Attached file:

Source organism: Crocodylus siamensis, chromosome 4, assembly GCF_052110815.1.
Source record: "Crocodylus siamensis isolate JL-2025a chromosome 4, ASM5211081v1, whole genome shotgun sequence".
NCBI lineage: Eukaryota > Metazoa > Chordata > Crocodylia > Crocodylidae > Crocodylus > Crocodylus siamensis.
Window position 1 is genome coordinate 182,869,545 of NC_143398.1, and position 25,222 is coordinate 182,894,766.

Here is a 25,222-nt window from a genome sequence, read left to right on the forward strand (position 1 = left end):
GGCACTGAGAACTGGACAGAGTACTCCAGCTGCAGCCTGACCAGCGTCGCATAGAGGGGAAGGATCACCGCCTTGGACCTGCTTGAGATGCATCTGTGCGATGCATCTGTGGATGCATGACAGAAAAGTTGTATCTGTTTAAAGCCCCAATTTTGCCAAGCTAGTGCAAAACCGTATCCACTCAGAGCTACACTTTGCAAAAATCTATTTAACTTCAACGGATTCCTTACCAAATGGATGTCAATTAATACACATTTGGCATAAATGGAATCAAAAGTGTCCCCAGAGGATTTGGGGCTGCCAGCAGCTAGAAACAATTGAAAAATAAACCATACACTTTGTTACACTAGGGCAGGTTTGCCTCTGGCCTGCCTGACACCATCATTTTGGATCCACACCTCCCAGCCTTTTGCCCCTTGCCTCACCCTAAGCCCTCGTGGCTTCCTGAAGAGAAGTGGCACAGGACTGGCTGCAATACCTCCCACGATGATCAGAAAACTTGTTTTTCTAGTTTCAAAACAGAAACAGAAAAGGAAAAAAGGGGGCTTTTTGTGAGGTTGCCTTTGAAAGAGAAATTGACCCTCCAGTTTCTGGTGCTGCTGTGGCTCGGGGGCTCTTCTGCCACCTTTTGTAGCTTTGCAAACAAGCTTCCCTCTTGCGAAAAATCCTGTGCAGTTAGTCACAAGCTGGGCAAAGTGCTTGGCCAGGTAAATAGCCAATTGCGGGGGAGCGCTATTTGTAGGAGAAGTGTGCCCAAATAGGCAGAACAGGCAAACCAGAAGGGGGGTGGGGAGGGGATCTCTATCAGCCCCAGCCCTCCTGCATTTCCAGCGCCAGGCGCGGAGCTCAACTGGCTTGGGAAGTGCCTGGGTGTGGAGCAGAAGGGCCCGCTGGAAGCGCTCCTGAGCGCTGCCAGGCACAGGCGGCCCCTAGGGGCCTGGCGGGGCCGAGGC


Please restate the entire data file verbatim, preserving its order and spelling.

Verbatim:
Source organism: Crocodylus siamensis, chromosome 4, assembly GCF_052110815.1.
Source record: "Crocodylus siamensis isolate JL-2025a chromosome 4, ASM5211081v1, whole genome shotgun sequence".
NCBI lineage: Eukaryota > Metazoa > Chordata > Crocodylia > Crocodylidae > Crocodylus > Crocodylus siamensis.
Window position 1 is genome coordinate 182,869,545 of NC_143398.1, and position 25,222 is coordinate 182,894,766.

Here is a 25,222-nt window from a genome sequence, read left to right on the forward strand (position 1 = left end):
GGCACTGAGAACTGGACAGAGTACTCCAGCTGCAGCCTGACCAGCGTCGCATAGAGGGGAAGGATCACCGCCTTGGACCTGCTTGAGATGCATCTGTGCGATGCATCTGTGGATGCATGACAGAAAAGTTGTATCTGTTTAAAGCCCCAATTTTGCCAAGCTAGTGCAAAACCGTATCCACTCAGAGCTACACTTTGCAAAAATCTATTTAACTTCAACGGATTCCTTACCAAATGGATGTCAATTAATACACATTTGGCATAAATGGAATCAAAAGTGTCCCCAGAGGATTTGGGGCTGCCAGCAGCTAGAAACAATTGAAAAATAAACCATACACTTTGTTACACTAGGGCAGGTTTGCCTCTGGCCTGCCTGACACCATCATTTTGGATCCACACCTCCCAGCCTTTTGCCCCTTGCCTCACCCTAAGCCCTCGTGGCTTCCTGAAGAGAAGTGGCACAGGACTGGCTGCAATACCTCCCACGATGATCAGAAAACTTGTTTTTCTAGTTTCAAAACAGAAACAGAAAAGGAAAAAAGGGGGCTTTTTGTGAGGTTGCCTTTGAAAGAGAAATTGACCCTCCAGTTTCTGGTGCTGCTGTGGCTCGGGGGCTCTTCTGCCACCTTTTGTAGCTTTGCAAACAAGCTTCCCTCTTGCGAAAAATCCTGTGCAGTTAGTCACAAGCTGGGCAAAGTGCTTGGCCAGGTAAATAGCCAATTGCGGGGGAGCGCTATTTGTAGGAGAAGTGTGCCCAAATAGGCAGAACAGGCAAACCAGAAGGGGGGTGGGGAGGGGATCTCTATCAGCCCCAGCCCTCCTGCATTTCCAGCGCCAGGCGCGGAGCTCAACTGGCTTGGGAAGTGCCTGGGTGTGGAGCAGAAGGGCCCGCTGGAAGCGCTCCTGAGCGCTGCCAGGCACAGGCGGCCCCTAGGGGCCTGGCGGGGCCGAGGC